Befitting the uncertain outlook that many investors have for the drug sector, Swiss drug giant Novartis (NYSE:NVS) reported mixed results on Thursday morning. Although sales were up 13% in dollars (and 8% in local currency), net income for the quarter was up only about 1% and operating income was actually down over the prior year. Consequently, Novartis missed analysts' estimate of $0.60 a share in earnings and posted $0.57 instead.

Though sales of drugs like Diovan, Gleevec, Lotral, and Lamisil remain strong, they couldn't do it all by themselves. Like most pharmaceutical companies, Novartis is dealing with a knock-down, drag-out fight from generic competitors. To that end, the company is spending more on promotional activities and some of that extra expense is hitting the bottom line.

Interestingly, Novartis management devoted a fair bit of time on the conference call to discussing the state of the generics industry. In particular, management believes that the generics industry is entering into a cyclical decline as numerous new generics are hitting the market and pressuring prices. This isn't exactly news to Wall Street, though, as investors sold off big generics names like Andrx (NASDAQ:ADRX), MylanLabs (NYSE:MYL), and Teva (NASDAQ:TEVA) in the second half of 2004. While this could be bad for big pharma in the short run as lower prices will hit revenues and margins, it may hint that the worst is almost over.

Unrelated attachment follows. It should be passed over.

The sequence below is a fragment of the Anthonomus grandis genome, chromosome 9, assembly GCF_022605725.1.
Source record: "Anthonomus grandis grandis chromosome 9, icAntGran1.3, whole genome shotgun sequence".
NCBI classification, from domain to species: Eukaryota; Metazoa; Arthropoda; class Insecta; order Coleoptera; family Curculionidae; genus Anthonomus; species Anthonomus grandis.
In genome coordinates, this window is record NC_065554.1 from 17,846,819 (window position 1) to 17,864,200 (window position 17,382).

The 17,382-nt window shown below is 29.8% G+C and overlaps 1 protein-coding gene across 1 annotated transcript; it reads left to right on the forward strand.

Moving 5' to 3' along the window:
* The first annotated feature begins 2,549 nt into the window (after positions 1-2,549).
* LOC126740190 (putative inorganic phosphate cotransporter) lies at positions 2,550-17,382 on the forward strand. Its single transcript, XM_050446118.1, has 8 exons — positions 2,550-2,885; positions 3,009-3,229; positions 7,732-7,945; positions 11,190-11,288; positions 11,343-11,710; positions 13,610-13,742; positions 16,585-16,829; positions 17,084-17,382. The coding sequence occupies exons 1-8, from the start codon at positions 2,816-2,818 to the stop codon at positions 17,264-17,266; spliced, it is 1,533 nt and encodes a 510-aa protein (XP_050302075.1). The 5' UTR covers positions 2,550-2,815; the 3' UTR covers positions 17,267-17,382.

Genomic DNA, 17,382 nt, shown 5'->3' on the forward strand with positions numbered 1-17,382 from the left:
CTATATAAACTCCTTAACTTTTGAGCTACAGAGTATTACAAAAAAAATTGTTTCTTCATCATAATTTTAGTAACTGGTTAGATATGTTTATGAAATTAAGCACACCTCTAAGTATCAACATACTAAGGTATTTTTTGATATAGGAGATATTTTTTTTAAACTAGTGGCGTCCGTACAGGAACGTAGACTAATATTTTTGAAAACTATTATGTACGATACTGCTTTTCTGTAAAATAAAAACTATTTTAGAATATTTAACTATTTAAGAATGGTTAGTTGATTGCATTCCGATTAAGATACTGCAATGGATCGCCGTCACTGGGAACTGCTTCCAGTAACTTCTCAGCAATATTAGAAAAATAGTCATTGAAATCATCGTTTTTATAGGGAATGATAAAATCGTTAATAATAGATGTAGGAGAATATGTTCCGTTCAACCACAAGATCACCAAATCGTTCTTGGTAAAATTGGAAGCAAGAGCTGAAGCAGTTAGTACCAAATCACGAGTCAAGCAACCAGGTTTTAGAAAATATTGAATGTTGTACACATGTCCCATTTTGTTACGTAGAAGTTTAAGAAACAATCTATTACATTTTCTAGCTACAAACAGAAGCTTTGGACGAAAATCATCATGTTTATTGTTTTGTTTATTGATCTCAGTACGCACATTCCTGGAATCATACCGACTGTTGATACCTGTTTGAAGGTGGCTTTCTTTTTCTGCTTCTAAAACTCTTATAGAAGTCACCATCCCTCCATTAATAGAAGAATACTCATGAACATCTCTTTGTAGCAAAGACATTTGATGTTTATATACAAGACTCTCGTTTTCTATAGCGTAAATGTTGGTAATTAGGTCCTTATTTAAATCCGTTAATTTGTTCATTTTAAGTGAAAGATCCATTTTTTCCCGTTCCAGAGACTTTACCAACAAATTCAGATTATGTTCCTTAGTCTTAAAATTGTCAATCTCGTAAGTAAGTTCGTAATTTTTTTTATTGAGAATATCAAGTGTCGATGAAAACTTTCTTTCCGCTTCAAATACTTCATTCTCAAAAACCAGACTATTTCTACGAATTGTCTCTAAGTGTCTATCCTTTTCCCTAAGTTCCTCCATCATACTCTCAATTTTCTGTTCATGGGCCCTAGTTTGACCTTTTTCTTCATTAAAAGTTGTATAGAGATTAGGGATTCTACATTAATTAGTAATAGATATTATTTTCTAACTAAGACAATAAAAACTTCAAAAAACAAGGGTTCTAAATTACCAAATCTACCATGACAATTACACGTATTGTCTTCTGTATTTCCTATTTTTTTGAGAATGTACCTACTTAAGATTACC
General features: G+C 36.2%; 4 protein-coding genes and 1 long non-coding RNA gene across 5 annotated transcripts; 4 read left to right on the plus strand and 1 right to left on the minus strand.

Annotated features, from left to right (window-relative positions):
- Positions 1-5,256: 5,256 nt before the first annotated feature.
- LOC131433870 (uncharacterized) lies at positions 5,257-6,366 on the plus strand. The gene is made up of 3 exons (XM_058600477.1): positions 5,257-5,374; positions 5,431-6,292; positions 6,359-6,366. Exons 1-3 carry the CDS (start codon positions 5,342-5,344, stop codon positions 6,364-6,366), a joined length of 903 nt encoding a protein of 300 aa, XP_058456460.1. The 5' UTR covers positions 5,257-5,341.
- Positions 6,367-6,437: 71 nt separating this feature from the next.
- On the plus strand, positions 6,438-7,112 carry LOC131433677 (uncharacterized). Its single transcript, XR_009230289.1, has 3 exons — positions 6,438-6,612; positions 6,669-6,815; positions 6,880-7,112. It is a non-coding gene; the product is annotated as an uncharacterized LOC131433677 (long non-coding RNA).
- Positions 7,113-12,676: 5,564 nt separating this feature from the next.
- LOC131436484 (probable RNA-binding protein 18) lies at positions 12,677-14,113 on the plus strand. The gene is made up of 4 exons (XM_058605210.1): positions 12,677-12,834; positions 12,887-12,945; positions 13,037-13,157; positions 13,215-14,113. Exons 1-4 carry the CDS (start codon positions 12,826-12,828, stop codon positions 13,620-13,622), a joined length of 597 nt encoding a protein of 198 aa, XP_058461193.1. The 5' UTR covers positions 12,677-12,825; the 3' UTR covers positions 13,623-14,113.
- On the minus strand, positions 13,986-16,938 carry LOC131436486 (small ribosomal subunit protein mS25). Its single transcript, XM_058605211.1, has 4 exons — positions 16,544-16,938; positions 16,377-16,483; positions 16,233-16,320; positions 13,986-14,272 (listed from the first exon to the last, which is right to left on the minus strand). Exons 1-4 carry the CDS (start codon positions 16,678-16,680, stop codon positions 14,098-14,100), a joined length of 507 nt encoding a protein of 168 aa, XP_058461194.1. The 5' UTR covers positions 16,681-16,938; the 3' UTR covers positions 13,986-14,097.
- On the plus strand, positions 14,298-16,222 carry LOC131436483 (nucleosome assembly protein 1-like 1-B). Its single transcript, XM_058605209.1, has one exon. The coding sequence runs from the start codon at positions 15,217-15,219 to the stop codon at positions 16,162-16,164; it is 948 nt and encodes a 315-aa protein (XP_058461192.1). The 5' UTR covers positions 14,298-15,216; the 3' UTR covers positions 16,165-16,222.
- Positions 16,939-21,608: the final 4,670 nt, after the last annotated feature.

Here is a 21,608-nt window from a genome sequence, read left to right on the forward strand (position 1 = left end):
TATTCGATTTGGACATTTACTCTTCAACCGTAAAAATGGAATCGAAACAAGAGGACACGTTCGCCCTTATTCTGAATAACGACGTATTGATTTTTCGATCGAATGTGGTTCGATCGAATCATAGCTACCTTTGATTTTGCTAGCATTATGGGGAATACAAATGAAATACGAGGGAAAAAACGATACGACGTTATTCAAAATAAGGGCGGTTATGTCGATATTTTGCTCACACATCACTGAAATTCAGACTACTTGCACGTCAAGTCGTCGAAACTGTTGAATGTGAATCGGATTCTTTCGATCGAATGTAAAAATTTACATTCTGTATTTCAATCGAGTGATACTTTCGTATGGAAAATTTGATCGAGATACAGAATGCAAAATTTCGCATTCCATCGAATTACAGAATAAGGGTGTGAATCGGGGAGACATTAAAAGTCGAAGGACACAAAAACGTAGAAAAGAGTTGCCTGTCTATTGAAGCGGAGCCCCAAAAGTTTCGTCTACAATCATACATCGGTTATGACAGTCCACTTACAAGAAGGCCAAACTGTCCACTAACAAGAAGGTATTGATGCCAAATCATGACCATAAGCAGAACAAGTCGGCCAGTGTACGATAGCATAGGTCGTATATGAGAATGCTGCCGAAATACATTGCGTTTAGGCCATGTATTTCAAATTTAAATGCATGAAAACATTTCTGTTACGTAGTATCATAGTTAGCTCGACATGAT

As Pfizer (NYSE:PFE) did yesterday, Novartis devoted a considerable amount of energy to the strength of its R&D pipeline. The company has 52 products in clinical trials or registration and expects to file for approval for at least five drugs in 2005. Better yet, six of the products in late-stage development are first-in-class drugs. With drug candidates like an oral formulation for multiple sclerosis and a promising new type of oral diabetes medicine, patient shareholders do have reason for optimism.

Unlike Pfizer, Novartis shares aren't necessarily a clear-cut value. The stock trades at a healthy 21 times 2004 earnings and an EV/FCF ratio of 20 -- a number that is well above both its return on equity of 18% and its long-term growth estimate of about 12.5%. Although Novartis' pipeline is well-stocked with promising candidates, these shares never took quite the same pounding as other large-cap pharmaceuticals and actually were up a bit for the year.

Though drug stocks in general may be too cheap, Novartis looks like a stock akin to one of the fine Swiss watches of its homeland -- very high quality, but at a high cost.

Fool contributor Stephen Simpson holds a CFA and has no ownership interest in any stocks mentioned.